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Sophie Marie-Odile Jablonski

Climate change policy: Financing and structuring considerations for CDM/JI projects

Sophie Marie-Odile Jablonski

Climate change policy: Financing and structuring considerations for CDM/JI projects

Overall Context, basic concepts and scope of analysis


The Kyoto Protocol is one development that could have a significant impact on how
countries, companies and individuals operate in an emerging carbon-constrained
world. The Clean Development Mechanism (CDM) and Joint Implementation (JI) are
two international policy instruments developed under the Kyoto Protocol, that enable
developed countries , that are parties to the Kyoto Protocol to implement climate
change mitigation projects in (respectively) developing countries and developed
countries, and to benefit from emerging global greenhouse gas (GHG) markets. The
viability of such projects can be increased through the generation and subsequent
marketing of carbon credits. Arranging financing for CDM/JI projects is one of the
major challenges for successful participation in GHG markets. However, so far,
private finance for carbon offset though CDM/JI has been scarce. The objective of the
thesis is to ultimately understand the reasons behind the reluctance to invest in
CDM/JI projects from the point of view of investors.

The financing requirements of CDM projects correspond to the positive difference
between accumulated cash outflow and cash inflow, with the aim of financing GHG
abatement. Among the wide variety of different project financing options available,
the project focuses on external project finance, since:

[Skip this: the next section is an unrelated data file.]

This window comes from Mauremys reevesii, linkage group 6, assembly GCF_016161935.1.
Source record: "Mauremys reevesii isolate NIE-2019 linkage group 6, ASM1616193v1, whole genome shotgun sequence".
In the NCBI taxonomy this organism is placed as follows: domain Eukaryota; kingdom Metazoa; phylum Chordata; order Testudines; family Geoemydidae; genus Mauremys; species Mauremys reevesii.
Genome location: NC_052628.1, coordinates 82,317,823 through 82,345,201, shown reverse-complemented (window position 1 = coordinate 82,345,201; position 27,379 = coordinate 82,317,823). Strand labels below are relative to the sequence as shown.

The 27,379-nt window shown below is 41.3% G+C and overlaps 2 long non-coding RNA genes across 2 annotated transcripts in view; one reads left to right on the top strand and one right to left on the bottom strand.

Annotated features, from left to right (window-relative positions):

• Self-financing (or internal finance, as opposed to external finance) is generally
not the most efficient route to finance a CDM/JI project, due to the fact that the
cost of equity is normally higher than the cost of debt.
• Project finance is probably the sole financing form where it makes a difference
whether the project is a CDM/JI project or not. Indeed, only in project finance
does the lender evaluate the project's financial viability on a stand-alone basis.
And as introduced before, the future cash flow associated with the generation and
sale of carbon credits might positively affect the creditworthiness of the project.
Key determinants of private investment for climate change mitigation projects
On the basis of literature review and stakeholders' interviews, the main reasons why
private investors are reluctant to get involved in CDM/JI can be summarised as
follows:
• The international policy framework is moving too slowly to get CDM/JI projects
beyond the point where they are considered as "complex and costly deals".
• Financial instruments to deal with additional risks of CDM/JI projects are still
under design, and need to get standardised before they are affordable.
• Most CDM/JI projects are too small for their carbon additional cash flows to
cover the current high transaction costs incurred.
• The core concepts of baseline and additionality remain vaguely or even
inconsistently defined/explained, further deterring the confidence of private
investors towards CDM/JI, and threatening the very concept of project-based
mechanisms.
• The market structure is at its early steps, lacking of liquidity, which is the very
essence of functioning and trusted markets.
• In the post 9/11 investment climate, most actors have refined their philosophy to
the basics: secure the returns. Yet CDM/JI are considered as extremely risky.
• For irreversible, uncertain and information-poor investments such as CDM/JI,
investors' behaviour "lies between the two extremes: the fully rational and the
fully irrational" (Littleboy, 1990).